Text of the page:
By Pamela Dubin

Apart from the eulogies, I didn’t watch any media after the savagery at Charleston’s Emanuel AME Church.

Pamela Dubin

Pamela Dubin

Starting from the time I became executive director of the Rabin Alliance after the assassination of Israeli Prime Minister Yitzhak Rabin, I no longer allow myself to succumb to the passive routine of watching endless TV coverage of tragedies. Instead, I practice what I preach and speak up, speak out, and take direct action to comfort, support and build.

The day after Charleston, I picked up the phone and called Big Bethel, Atlanta’s oldest AME church. I asked Senior Pastor John Foster, “What can I do that is meaningful to you?” and he gave me the details to join the church’s community service. The songs and sermons comforted the bereaved and the numb. The psalms and prayers stirred the soul of our complacent world.

A stranger in Big Bethel’s midst, I became part of a community based on shared values and proved that when good people take productive action, we reclaim power from those wielding weapons and words focused on killing us. We become pillars of fire.

As we observe the 20th anniversary of the assassination of Rabin on Nov. 4, I think back to Noa, Rabin’s teenage granddaughter, standing in front of global dignitaries and calling her grandpa a “pillar of fire in front of the camp.” Her description struck me as a red line, a call to action, and a reminder that when we are silent or lazy or acquiesce to intimidation, fear or political correctness, our good intentions aren’t enough to protect ourselves and our families.

To become a pillar of fire is disruptive and uncomfortable to those who mean well but haven’t excelled. It eliminates the meaningless and ineffective and gives breath to more complex solutions in a technology-driven world.

In the challenging years after the assassination, I led a powerful board in support of collaborative solutions addressing the challenges of mass immigration and weak institutions hungry for innovative leadership. We focused our efforts on increasing leadership capacity. We avoided silo fixes in favor of ecosystem-driven solutions; we listened and leveraged. We imagined, scaled and identified winners who would be pillars of fire, and we adapted as often as necessary to stay relevant and meaningful and provide exponential solutions.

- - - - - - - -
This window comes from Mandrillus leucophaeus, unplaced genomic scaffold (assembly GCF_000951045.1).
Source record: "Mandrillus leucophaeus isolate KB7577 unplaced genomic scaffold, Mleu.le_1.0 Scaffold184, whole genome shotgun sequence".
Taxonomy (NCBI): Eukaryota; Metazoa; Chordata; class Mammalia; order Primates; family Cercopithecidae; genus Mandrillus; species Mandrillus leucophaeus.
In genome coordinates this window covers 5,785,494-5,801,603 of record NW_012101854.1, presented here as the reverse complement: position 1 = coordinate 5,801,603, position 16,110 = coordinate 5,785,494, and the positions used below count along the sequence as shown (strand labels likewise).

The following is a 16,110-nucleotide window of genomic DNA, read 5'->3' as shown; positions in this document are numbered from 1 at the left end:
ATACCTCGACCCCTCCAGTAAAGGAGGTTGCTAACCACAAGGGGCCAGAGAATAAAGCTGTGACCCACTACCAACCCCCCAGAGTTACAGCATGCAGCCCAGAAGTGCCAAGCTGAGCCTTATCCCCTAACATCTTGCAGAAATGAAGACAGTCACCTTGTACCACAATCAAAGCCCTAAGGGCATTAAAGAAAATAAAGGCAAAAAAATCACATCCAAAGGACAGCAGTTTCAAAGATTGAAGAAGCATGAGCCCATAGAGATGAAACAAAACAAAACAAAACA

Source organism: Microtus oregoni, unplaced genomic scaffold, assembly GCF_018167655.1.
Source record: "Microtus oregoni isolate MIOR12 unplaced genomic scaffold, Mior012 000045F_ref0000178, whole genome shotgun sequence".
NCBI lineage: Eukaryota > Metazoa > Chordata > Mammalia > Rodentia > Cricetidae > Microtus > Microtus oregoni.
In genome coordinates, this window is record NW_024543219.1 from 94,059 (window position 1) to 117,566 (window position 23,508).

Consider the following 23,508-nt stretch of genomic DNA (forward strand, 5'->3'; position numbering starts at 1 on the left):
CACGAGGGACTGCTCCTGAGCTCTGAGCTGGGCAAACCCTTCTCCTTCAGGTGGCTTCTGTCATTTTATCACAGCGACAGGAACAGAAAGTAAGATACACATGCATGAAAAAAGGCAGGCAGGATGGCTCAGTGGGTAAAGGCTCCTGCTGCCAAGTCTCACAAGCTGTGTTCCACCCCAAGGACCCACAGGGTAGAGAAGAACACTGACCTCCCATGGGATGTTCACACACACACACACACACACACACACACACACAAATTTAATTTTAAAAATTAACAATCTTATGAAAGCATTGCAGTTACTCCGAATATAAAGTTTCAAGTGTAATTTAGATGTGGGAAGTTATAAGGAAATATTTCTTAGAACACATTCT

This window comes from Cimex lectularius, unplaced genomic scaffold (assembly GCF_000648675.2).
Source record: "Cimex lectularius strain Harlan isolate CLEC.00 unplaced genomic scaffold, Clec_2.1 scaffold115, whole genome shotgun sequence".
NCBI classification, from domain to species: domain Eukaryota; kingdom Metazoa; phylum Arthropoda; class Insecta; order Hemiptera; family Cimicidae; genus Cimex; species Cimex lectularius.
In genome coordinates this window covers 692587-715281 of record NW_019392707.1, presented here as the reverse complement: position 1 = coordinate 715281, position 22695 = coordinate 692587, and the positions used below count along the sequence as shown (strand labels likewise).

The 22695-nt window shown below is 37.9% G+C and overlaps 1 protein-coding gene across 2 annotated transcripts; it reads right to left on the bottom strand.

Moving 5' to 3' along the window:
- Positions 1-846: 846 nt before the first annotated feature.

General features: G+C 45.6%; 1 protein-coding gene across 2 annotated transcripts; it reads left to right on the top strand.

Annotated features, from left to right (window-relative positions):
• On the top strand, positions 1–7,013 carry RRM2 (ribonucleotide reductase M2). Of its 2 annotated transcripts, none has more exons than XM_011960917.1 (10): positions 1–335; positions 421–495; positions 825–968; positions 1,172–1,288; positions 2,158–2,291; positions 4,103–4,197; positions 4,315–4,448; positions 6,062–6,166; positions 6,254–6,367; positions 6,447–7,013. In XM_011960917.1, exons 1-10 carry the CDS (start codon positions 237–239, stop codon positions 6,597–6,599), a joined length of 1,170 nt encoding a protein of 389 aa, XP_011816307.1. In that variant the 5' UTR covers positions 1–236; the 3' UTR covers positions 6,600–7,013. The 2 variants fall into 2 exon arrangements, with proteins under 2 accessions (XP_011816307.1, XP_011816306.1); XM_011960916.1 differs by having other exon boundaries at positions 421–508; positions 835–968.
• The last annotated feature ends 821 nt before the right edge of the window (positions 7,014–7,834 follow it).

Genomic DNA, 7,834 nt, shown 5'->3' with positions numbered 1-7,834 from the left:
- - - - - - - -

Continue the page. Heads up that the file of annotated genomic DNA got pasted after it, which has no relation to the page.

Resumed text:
We invested in pillars of fire like Sari Revkin, the CEO of Yedid: The Association for Community Empowerment, which is celebrating its 18th anniversary this month. Revkin’s leadership not only makes her organization a model for governments and global institutions, but also demonstrates the infinite and irrefutable value of each pillar of fire in repairing communities, weak states and a fraying world.

A few years ago, when I relocated to Atlanta to advise and create innovative leadership experiences for corporate and community leaders, their embrace and welcome of the pillar-of-fire mindset was uplifting. It has been inspiring to be involved with organizations that so enthusiastically share my worldview of the Southeast as a global powerhouse. Such exponential opportunity, brought into global focus with Mayor Kasim Reed and Conexx’s cybersecurity mission to Israel last spring, confirms the value of that mindset in a world in search of better.

To inspire more pillars of fire in every community and organization, I routinely turn to Viktor Frankl’s book “The Meaning of Life.” He wrote: “Between stimulus and response, there is a space. In that space is our power to choose our response. In our response lies our growth and our freedom.”

With an abundance of innovation and human capital, I look forward to focusing on developing and extending the impact of winning pillars of fire as I rededicate myself to developing the people and organizations that disrupt the flailing or corrupt and empower the accountable.

Let us join together to develop and support the pillars of fire of our silicon age and gain more wins in the name of community, democracy, civilization and our world. It would be a meaningful tribute to Yitzhak Rabin, z”l. May his memory be a blessing.

Based in Atlanta, Pamela Dubin (www.pameladubin.com) helps people and organizations through curated and confidential innovative leadership experiences.